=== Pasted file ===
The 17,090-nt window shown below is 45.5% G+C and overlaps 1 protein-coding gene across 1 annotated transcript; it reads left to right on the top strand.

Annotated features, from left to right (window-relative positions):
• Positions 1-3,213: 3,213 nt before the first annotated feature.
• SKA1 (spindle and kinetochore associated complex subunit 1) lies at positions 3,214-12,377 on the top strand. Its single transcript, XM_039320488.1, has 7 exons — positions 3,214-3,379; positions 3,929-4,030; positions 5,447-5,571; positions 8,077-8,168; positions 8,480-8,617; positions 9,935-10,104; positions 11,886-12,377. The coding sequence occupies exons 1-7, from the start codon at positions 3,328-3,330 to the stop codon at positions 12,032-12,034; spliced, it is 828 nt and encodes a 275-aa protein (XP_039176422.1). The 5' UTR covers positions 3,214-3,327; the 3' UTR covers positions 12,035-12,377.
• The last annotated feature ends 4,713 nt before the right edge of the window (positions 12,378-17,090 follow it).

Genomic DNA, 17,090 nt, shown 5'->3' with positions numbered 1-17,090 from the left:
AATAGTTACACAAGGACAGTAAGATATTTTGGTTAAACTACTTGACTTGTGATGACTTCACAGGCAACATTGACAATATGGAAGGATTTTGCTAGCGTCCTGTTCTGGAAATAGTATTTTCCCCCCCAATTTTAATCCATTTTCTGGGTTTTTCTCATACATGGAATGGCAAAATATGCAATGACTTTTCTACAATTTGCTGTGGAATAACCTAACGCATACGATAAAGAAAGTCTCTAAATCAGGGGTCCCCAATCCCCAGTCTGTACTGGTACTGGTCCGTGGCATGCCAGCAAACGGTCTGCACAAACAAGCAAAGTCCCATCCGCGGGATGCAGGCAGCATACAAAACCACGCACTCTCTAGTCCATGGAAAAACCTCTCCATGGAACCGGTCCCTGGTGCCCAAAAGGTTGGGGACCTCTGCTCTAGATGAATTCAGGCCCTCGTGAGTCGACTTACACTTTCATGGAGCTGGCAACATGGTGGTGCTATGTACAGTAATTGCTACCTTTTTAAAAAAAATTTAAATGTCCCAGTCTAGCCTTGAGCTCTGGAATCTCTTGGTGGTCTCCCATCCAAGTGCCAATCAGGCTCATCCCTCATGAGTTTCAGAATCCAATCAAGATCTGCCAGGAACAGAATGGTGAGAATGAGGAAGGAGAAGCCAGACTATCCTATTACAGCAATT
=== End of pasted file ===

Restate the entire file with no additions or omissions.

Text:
The 17,090-nt window shown below is 45.5% G+C and overlaps 1 protein-coding gene across 1 annotated transcript; it reads left to right on the top strand.

Annotated features, from left to right (window-relative positions):
• Positions 1-3,213: 3,213 nt before the first annotated feature.
• SKA1 (spindle and kinetochore associated complex subunit 1) lies at positions 3,214-12,377 on the top strand. Its single transcript, XM_039320488.1, has 7 exons — positions 3,214-3,379; positions 3,929-4,030; positions 5,447-5,571; positions 8,077-8,168; positions 8,480-8,617; positions 9,935-10,104; positions 11,886-12,377. The coding sequence occupies exons 1-7, from the start codon at positions 3,328-3,330 to the stop codon at positions 12,032-12,034; spliced, it is 828 nt and encodes a 275-aa protein (XP_039176422.1). The 5' UTR covers positions 3,214-3,327; the 3' UTR covers positions 12,035-12,377.
• The last annotated feature ends 4,713 nt before the right edge of the window (positions 12,378-17,090 follow it).

Genomic DNA, 17,090 nt, shown 5'->3' with positions numbered 1-17,090 from the left:
AATAGTTACACAAGGACAGTAAGATATTTTGGTTAAACTACTTGACTTGTGATGACTTCACAGGCAACATTGACAATATGGAAGGATTTTGCTAGCGTCCTGTTCTGGAAATAGTATTTTCCCCCCCAATTTTAATCCATTTTCTGGGTTTTTCTCATACATGGAATGGCAAAATATGCAATGACTTTTCTACAATTTGCTGTGGAATAACCTAACGCATACGATAAAGAAAGTCTCTAAATCAGGGGTCCCCAATCCCCAGTCTGTACTGGTACTGGTCCGTGGCATGCCAGCAAACGGTCTGCACAAACAAGCAAAGTCCCATCCGCGGGATGCAGGCAGCATACAAAACCACGCACTCTCTAGTCCATGGAAAAACCTCTCCATGGAACCGGTCCCTGGTGCCCAAAAGGTTGGGGACCTCTGCTCTAGATGAATTCAGGCCCTCGTGAGTCGACTTACACTTTCATGGAGCTGGCAACATGGTGGTGCTATGTACAGTAATTGCTACCTTTTTAAAAAAAATTTAAATGTCCCAGTCTAGCCTTGAGCTCTGGAATCTCTTGGTGGTCTCCCATCCAAGTGCCAATCAGGCTCATCCCTCATGAGTTTCAGAATCCAATCAAGATCTGCCAGGAACAGAATGGTGAGAATGAGGAAGGAGAAGCCAGACTATCCTATTACAGCAATT